This post is the first of a three-part series dedicated to teaching sports photography at all levels of competency. In part one I will cover the basics for photographers who are just getting started. Part two will focus on gaining competency for those who have mastered the basics. The final part will be geared towards serious amateurs looking to build a portfolio.
When taking pictures, one of the biggest frustrations one can experience is camera shake, which often happens as a result of the way the camera is held at lower shutter speeds. Properly hand-holding a camera can drastically reduce human-induced camera shake and result in many more sharp images and keepers. In this article, we will discuss a few different ways to hold a camera, which will hopefully reduce and potentially even eliminate unwanted blurry images when you are shooting in the field.
In the past, bird photography was reserved for those with very deep pockets. With long prime lenses costing more than $8000, their high prices excluded those of us with more modest budgets from the party. However, with the advent of relatively inexpensive super-zoom lenses from Sigma and Tamron, and even some from the mirrorless camera makers, it is much easier to get into bird photography these days. In this article, I want to give you some bird photography tips for creating compelling images of these beautiful creatures. I will talk briefly about gear but will focus more on the techniques for capturing great images of birds.
While it seems that adding watermarks to images does little nowadays to deter image theft, watermarks can still be very useful for photographers and business owners for promoting their work and their brands across websites and social media. Unfortunately, for those who are just starting out, adding a simple watermark to images can be a rather painful experience, especially if they are not already familiar with the process using such software tools as Photoshop. Thankfully, Adobe has made it easy to add watermarks to images in Lightroom, allowing one to not only add a watermark to a single image, but also to apply it to all images during the export process, which can save a lot of time and frustration when dealing with batches of images. In this article, I will show how to use the built-in watermark tool that is readily available in Lightroom in order to quickly add watermarks to images.
Depth of field (DoF) is one of the most important concepts in photography. Understanding what DoF is, and knowing what factors affect it, are things all photographers should master. Many photographers know that you can control DoF by adjusting aperture. But did you know that DoF is influenced by other factors too? In this article, I want to explain in simple terms what depth of field is and talk about the ways you can control it.
There are many combinations of aperture, shutter speed, and ISO that will correctly expose an image. With all those combinations, which one is the right one? If you leave your camera in full program mode, your camera will pick a combination for you. However, letting your camera have complete control is not why you bought an expensive DSLR or mirrorless camera! Learning how to adjust the settings and modes on your camera before you click the shutter will give you the upper hand. You will end up capturing images creatively, rather than by chance. Read on to find out how aperture, shutter speed, and ISO affect the look and feel of a photograph and how to choose the best camera settings to take creative control of your images.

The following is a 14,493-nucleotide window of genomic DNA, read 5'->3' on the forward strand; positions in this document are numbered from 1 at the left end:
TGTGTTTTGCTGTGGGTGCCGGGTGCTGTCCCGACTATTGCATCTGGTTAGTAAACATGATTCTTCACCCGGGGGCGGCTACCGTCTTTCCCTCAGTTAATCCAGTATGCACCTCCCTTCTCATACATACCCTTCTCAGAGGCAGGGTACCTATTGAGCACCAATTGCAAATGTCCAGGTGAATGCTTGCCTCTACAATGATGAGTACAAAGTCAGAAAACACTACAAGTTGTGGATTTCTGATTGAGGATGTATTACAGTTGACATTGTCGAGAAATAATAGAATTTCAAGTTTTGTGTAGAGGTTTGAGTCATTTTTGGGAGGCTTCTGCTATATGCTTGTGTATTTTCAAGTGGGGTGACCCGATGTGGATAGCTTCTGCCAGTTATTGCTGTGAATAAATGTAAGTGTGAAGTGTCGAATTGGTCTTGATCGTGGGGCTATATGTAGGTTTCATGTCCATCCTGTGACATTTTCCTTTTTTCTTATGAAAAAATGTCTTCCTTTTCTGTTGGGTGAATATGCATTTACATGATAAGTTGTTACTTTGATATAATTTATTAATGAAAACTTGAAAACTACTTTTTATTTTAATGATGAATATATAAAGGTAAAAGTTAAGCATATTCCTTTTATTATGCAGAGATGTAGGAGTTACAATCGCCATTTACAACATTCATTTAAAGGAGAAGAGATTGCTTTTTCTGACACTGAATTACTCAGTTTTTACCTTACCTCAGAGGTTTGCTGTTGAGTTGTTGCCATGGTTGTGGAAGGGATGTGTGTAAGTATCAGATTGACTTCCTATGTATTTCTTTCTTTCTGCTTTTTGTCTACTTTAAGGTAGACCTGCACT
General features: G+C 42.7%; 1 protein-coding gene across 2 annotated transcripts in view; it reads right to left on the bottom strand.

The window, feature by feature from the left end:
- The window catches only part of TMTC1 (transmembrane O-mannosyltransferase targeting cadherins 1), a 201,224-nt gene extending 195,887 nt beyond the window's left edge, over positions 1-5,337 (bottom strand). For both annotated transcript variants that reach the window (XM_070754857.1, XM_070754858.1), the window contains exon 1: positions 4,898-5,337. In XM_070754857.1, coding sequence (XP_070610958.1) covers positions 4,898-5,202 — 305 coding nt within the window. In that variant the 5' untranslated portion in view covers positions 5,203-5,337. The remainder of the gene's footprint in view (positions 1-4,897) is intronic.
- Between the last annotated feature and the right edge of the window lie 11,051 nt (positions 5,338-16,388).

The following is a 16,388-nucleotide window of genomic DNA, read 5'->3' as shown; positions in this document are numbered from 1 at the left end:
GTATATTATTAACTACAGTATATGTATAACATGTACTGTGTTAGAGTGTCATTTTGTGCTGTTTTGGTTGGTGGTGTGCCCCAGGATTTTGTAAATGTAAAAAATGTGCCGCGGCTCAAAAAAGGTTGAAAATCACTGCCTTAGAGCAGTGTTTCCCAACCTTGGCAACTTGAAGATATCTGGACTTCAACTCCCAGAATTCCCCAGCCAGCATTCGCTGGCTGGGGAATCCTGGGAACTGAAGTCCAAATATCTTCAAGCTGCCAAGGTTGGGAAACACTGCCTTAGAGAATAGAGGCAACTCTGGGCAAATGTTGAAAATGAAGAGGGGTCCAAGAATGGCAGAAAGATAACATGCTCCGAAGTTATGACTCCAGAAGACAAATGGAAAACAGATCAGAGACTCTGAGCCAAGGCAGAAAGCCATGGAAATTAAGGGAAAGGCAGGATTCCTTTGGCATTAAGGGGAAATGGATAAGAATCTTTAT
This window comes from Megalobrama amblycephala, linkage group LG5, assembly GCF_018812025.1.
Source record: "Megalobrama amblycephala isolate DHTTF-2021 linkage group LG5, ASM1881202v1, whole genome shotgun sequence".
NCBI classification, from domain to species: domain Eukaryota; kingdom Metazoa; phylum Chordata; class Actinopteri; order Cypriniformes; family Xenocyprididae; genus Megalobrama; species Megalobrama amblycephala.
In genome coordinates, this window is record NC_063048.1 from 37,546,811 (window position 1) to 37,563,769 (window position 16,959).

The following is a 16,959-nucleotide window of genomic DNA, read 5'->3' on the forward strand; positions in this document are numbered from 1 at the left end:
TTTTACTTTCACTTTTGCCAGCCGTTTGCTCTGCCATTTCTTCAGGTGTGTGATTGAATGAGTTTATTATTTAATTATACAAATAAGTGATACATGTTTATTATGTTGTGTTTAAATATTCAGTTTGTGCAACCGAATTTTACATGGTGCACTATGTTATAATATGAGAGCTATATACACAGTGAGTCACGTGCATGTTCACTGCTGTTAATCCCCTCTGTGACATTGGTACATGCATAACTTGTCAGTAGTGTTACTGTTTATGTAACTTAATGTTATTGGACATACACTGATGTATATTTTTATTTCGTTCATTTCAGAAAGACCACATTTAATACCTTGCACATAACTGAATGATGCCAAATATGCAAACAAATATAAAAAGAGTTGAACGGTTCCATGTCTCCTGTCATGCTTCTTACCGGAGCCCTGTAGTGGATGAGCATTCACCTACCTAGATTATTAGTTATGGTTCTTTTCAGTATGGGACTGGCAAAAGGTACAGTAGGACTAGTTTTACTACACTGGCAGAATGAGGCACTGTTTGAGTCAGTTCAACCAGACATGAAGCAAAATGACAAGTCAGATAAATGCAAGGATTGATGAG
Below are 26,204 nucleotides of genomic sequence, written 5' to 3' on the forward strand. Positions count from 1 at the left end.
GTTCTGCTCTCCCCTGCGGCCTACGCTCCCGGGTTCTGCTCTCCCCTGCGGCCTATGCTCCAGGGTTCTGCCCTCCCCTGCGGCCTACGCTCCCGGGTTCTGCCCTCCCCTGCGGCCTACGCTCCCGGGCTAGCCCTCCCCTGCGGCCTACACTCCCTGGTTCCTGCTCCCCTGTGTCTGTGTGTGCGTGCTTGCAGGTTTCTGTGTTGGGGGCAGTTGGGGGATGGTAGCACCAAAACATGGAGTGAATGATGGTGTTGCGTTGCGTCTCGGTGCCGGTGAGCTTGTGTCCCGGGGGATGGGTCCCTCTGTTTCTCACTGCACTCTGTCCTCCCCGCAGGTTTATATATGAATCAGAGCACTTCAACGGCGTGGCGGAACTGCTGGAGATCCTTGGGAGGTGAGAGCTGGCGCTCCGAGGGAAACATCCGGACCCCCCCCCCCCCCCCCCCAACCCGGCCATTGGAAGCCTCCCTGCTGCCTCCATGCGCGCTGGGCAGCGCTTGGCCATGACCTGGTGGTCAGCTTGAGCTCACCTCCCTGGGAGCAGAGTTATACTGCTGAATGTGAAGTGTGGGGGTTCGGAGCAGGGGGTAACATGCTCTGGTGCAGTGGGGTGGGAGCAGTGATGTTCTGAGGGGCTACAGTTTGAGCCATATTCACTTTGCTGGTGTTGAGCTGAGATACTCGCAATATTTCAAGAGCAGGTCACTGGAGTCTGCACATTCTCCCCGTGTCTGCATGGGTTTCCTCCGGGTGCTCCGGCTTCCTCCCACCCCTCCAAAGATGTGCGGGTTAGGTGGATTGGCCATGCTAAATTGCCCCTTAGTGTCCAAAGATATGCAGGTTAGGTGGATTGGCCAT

For many starting out in photography, the relationship between aperture, shutter speed, and ISO can be confusing. To further muddy the water, the terms ‘stop’ and ‘f-stop’ are often used interchangeably but refer to different things. In this article, I would like to take some of the mystery out of these concepts by talking about the exposure triangle and why it is important to understand for those who are starting out. Please keep in mind that the concepts in this article are oversimplified to make it easy for beginners to understand, especially when it comes to ISO.
A strength of Photoshop is being able to perform edits non-destructively. Most edits can be performed on their own layer, preserving the original background layer. The Spot Healing Brush, Clone Stamp, and Patch tools all work this way and they can all be used to remove unwanted objects non-destructively. However, if you have ever tried to remove an object from an image using Content-Aware Fill, you will have noticed that you can’t do this on a new blank layer. This tool requires pixels to work. But if you use Content-Aware Fill on your background layer, you end up changing those pixels permanently. You could create a copy of the background and use the tool here. However, this needlessly increases the size of your document. In this short article, I want to show you an easy workaround, which will keep your original background layer intact.
In general, photographers are very good at deciding how much they like someone else’s photo. It isn’t hard — your first reaction to a shot is either positive or negative, and it typically doesn’t change much after that. Things get more complicated, though, when you’re talking about your own work. For me, at least, I find it tough to judge the quality of some photos I’ve taken. Sure, I know when a photo is awful, but what about the other shots? This article covers some tips for looking at your work with a better critical eye.
Three anniversaries of ‘firsts’ have been in a state of convergence for me this fall. Number one is my daughter’s first wedding anniversary. The next is the fourth anniversary of my first visit to Utah. And, the last one is the third anniversary of my first article being published here at Photography Life. Each of them in their own way has caused me to think about why many of us replace our camera gear on a frequent basis…and quite likely do so needlessly.